Scottish scrap wood is funding a Palestinian skate revolution.

Recycled skateboards are raising money to support young skaters in the West Bank.

Skateboarding isn’t something you’d typically associate with Palestine. Limited infrastructure, access to equipment and living in occupied territories throws up barriers beyond the typical skate stoppers, meaning Palestine’s skateboarding community was virtually non-existent, until now.

A stint volunteering in the country as an English teacher in 2006 led skateboarder Charlie Davis to discover that skateboarding was something new to Palestine when taking his board to the streets after class resulted in crowds of kids gathering round.

In 2013 he founded SkatePAL, a non-profit organisation that has kickstarted one of the fastest growing skateboarding communities in the world, using local and international volunteers to teach skate classes and build skate parks in the country.

The re:deckorate exhibition at Glasgow’s Bar Gandolfini brought together 50 artists, graphic designers, printmakers and photographers. Image first published on bigissue.com.

And it’s SkatePAL’s principles that attracted Scottish skateboarder and re:ply founder Danny Aubrey to its cause. Through re:ply, recycled skateboard decks were sold off at first-of-its-kind exhibition, re:deckorate, which saw 50 artists, graphic designers, printmakers and photographers design their own skateboard deck to raise funds for SkatePAL.

“I wanted to work with SkatePAL because it promotes freedom, community and empowerment in its ethos, similar to what we believe in at re:ply and what skateboarding culture generally reflects,” Danny tells me over the phone from his studio in Glasgow’s east end. Seeing potential skateboard material where others saw waste, Aubrey – alongside a group of other skateboarding fanatics – created skateboarding brand re:ply in 2011 with the mission of recycling scrap plywood into skateboards.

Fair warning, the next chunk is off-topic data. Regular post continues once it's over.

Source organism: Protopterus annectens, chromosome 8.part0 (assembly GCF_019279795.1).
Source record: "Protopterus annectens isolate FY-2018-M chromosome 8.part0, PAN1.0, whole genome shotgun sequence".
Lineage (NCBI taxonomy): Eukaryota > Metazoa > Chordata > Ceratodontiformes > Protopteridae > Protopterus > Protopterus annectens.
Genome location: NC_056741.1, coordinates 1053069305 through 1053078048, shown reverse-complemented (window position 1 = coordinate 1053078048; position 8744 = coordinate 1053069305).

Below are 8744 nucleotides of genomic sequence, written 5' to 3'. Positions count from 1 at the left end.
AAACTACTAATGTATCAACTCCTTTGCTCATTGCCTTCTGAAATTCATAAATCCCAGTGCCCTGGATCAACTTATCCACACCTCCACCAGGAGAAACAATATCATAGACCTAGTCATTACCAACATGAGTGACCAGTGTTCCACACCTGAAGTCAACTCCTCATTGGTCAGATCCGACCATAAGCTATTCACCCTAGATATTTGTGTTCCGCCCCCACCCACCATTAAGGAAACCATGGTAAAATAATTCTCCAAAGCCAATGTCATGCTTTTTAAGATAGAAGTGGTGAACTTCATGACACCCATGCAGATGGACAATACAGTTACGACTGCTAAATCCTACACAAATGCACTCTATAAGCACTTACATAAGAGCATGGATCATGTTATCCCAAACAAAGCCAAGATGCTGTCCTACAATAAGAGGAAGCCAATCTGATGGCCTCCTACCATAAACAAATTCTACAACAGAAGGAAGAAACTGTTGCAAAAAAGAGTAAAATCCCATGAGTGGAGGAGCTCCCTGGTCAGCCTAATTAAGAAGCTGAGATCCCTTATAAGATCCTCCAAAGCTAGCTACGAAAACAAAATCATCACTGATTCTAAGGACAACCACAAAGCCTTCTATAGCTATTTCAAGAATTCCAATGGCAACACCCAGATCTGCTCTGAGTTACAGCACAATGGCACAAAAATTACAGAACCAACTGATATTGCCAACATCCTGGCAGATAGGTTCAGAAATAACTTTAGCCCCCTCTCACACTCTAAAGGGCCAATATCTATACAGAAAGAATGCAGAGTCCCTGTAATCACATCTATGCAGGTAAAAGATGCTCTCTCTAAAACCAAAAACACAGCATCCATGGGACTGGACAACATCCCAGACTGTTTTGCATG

I’ve always loved the graphics on skateboards,” Danny says. “I’ve seen other exhibitions of boards before, but they’re usually specifically by one or a group of artists, I wanted to do something different but I wasn’t sure what for a long time.

A call for exhibitors left Danny with over 300 emails from artists keen to kit out their own deck for the exhibition.

Phoebe Willison juxtaposed images of young female skaters from the 70s with text from Funkadelic and Chimamanda Ngozi Adichie. Image first published on bigissue.com.

I sent out a brief asking artists to suggest what they would do using the words freedom, community and empowerment and we chose artists based on the designs we felt encompassed that. I spent the next few months reshaping boards and getting them to and from artists ahead of the opening in January.”

The exhibition, which ran until the end of February saw all 50 boards sold during its duration, including submissions from 91-year-old artist Tom Garmory and Phoebe Willison whose piece juxtaposed images of young female skaters from the 70s with text from Funkadelic and Chimamanda Ngozi Adichie.

We’re still waiting on the final fundraising figure,” Danny says. “It should be about £4,000 that we will send off to them! The exhibition was great as it raised the profiles of re:ply and SkatePAL.”

Along with their new website launch, there’s a SkatePAL collaboration on the horizon, but what does that look like, I ask Danny? “It’s a secret, for now.”

You can pick up your own recycled skateboard and more on re:ply’s website.

The above article by Dionne Kennedy first published on bigissue.com in Mar, 2018.

Re:ply was last modified: March 23rd, 2018 by thisisgoodwork